Bloody Sunday probe urged to consider Heath role in ‘disaster’

THE Bloody Sunday inquiry was urged yesterday to determine the extent of former British Prime Minister Edward Heath’s responsibility for the deaths of the 13 people shot dead by troops at the civil rights march in Derry over 30 years ago.

In his final submission to day 431 of the Saville Inquiry, Lord Gifford QC said the inquiry needed to pronounce in its report on the responsibility of British political leaders, including Mr Heath, for "the disaster of Bloody Sunday".

The then Prime Minister had authorised tough action knowing there was a risk of bloodshed on a potentially large scale, he said.

It was a very serious part of the inquiry's remit to pin down the extent of responsibility among Mr Heath and his ministers, he said.

"It is serious for the reputation of men who have held the highest office of state.

"It is important for the families also that you should pronounce up to what level, military and political, you hold people responsible for the acts of the soldiers on Bloody Sunday."

Prior to Bloody Sunday on January 30, 1972, a choice had been made, initially it seemed at a military level, to allow a measure of tolerance for unlawful marches, he said.

But he said: "By the end of January the choice was made to enforce the law with rigour. In the making of that choice, the Prime Minister played a decisive role."

Mr Heath "did not urge restraint" he said. "He felt no need because he had made a choice that the law should be observed, if necessary at the cost of damage to the marchers at the hands of the army."

"We say it was plainly obvious that if you authorise the army to be resolute in confronting a march of 8,000 to 12,000 citizens, confronting them with 20 companies of troops, you are risking bloodshed on a potentially large scale," he added.

Earlier, the lawyer branded soldiers who opened fire on Bloody Sunday as a "death squad". Lord Gifford is representing the family of James Wray, 22, who was shot dead in the Bogside by paratroopers. He said Mr Wray was "murdered by a group of soldiers who called themselves a brick but that we have called a death squad".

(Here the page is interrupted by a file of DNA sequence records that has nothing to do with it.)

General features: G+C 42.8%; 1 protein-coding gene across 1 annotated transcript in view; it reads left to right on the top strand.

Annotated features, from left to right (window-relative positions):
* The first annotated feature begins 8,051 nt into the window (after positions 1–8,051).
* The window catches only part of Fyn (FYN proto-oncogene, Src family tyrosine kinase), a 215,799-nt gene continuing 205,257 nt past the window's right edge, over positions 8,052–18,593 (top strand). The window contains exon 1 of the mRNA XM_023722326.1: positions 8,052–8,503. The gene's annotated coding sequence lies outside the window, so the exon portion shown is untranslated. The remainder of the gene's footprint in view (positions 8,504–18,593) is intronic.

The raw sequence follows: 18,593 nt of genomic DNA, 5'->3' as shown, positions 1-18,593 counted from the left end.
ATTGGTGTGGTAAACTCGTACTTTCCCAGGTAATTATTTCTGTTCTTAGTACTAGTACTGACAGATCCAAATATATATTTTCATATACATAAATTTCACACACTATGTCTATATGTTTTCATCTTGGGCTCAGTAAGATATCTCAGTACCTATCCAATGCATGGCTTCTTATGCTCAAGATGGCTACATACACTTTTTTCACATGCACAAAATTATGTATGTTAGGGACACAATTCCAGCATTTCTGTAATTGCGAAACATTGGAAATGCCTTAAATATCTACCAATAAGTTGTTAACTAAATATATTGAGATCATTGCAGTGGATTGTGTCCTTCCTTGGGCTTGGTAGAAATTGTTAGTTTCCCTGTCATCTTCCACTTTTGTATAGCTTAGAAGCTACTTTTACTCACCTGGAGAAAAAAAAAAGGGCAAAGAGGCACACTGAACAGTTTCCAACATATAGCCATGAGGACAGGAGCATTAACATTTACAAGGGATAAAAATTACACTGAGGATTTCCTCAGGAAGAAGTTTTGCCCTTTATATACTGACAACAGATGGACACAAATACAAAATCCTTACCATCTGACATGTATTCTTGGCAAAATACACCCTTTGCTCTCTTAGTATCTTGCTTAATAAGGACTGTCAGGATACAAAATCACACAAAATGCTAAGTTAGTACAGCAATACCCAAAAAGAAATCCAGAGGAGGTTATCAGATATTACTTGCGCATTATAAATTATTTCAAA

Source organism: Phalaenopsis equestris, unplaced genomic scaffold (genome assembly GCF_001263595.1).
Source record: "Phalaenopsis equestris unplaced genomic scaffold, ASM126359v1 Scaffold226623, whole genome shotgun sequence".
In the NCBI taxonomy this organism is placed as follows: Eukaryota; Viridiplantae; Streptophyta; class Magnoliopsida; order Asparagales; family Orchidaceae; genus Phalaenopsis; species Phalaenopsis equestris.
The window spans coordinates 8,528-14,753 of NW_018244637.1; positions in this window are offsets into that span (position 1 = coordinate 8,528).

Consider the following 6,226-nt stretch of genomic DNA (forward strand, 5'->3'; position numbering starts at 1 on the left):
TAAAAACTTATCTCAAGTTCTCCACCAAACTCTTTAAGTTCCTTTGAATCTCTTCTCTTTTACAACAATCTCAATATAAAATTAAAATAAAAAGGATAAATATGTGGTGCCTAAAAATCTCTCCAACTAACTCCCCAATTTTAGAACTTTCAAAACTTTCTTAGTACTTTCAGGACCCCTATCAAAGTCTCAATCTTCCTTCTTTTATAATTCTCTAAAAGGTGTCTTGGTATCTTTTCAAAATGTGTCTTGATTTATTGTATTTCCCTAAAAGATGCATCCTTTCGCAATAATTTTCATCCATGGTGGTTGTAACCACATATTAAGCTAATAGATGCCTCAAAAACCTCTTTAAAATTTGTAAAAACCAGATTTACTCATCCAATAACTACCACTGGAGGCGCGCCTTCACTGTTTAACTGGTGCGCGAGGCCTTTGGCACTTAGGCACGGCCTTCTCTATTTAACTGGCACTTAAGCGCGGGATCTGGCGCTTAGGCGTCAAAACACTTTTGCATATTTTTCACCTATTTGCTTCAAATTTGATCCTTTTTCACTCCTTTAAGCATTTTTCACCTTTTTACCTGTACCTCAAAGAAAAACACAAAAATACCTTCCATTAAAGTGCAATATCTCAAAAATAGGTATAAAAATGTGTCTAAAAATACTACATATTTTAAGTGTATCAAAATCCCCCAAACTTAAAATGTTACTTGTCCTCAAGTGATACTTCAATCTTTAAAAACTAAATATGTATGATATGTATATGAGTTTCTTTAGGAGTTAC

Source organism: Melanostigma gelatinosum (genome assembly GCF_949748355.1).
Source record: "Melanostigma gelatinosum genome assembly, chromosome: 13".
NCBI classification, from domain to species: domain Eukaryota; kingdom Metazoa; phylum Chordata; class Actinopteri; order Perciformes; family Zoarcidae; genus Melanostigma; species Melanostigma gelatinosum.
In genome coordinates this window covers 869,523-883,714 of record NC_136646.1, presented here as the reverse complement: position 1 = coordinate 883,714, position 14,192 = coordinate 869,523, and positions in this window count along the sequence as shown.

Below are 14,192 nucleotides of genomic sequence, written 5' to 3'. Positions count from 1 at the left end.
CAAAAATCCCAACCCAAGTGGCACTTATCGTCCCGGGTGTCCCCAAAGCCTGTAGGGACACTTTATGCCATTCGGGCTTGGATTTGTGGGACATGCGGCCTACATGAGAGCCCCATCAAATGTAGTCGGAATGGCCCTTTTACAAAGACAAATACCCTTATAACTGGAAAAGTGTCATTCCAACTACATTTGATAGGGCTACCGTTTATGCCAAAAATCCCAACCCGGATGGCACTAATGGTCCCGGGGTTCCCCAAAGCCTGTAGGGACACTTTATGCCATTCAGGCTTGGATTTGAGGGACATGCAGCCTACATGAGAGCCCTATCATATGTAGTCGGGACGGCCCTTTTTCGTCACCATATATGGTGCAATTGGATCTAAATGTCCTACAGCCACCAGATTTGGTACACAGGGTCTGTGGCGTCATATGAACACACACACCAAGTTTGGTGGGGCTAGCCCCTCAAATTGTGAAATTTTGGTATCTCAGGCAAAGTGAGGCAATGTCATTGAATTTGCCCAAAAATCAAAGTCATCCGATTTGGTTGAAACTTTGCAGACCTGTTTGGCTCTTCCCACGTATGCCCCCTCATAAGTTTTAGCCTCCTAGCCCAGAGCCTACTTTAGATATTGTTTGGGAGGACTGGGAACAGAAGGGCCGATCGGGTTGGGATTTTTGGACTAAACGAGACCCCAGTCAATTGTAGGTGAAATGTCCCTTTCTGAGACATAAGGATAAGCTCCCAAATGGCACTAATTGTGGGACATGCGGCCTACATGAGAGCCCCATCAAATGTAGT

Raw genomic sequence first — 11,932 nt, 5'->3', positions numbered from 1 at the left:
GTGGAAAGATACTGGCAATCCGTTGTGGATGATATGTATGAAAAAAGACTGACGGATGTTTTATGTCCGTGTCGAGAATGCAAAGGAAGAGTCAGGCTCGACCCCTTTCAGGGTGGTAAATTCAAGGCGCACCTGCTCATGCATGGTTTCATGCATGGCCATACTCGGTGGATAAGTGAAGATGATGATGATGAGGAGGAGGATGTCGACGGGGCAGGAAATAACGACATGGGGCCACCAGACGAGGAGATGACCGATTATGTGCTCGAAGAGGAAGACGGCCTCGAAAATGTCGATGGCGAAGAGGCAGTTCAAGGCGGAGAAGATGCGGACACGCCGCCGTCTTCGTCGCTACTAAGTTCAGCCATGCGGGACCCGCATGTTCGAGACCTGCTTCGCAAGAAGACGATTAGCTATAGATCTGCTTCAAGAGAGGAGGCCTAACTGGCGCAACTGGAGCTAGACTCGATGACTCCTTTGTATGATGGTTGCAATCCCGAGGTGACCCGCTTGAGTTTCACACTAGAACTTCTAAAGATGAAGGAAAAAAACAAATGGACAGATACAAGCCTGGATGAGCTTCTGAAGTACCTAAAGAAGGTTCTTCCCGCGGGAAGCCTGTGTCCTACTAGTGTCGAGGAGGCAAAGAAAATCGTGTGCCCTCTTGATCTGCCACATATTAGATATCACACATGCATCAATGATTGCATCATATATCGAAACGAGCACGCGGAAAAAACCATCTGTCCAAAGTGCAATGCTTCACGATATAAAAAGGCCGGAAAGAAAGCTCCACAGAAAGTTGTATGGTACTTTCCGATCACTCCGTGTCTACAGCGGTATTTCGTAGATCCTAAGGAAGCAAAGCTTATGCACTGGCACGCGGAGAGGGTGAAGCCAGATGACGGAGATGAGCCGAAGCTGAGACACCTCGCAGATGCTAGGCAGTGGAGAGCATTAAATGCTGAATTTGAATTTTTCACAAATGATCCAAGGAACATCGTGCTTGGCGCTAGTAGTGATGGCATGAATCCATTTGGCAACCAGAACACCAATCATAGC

Mr Wray was shot once in the back as he fled and once more at close range as he lay on the ground, said Lord Gifford.

He and others fired on were shot "for no other reason than that they were easy targets", he told the inquiry in the Derry Guildhall.

Each of the four soldiers in the group had offered a pretext for opening fire which had been "contradictory and manifestly false", he added.

The lawyer said that if it had been a case of a "squad of underworld hit men shooting members of a rival gang, there would have been no hesitation in a prosecuting authority in charging every member of the squad with the murder of every victim who died."

He questioned when the "common purpose" had been formed to open fire that day and said there had been a sense of anger among the paratroopers sent into the city for the march that the youths of Derry had previously been treated with "undue restraint" by the resident troops.

Lord Gifford said there was a "sense of resolve that the exercise on Bloody Sunday was an opportunity to teach them a lesson".

The shot which killed Mr Wray had not been fired out of a sense of danger but deliberately to "get a kill", he added.

He referred to the words of one of the soldiers during the shooting of Bloody Sunday 'I have got another one' and said it was "the triumphant report of a team member who has done what the team expected of him".

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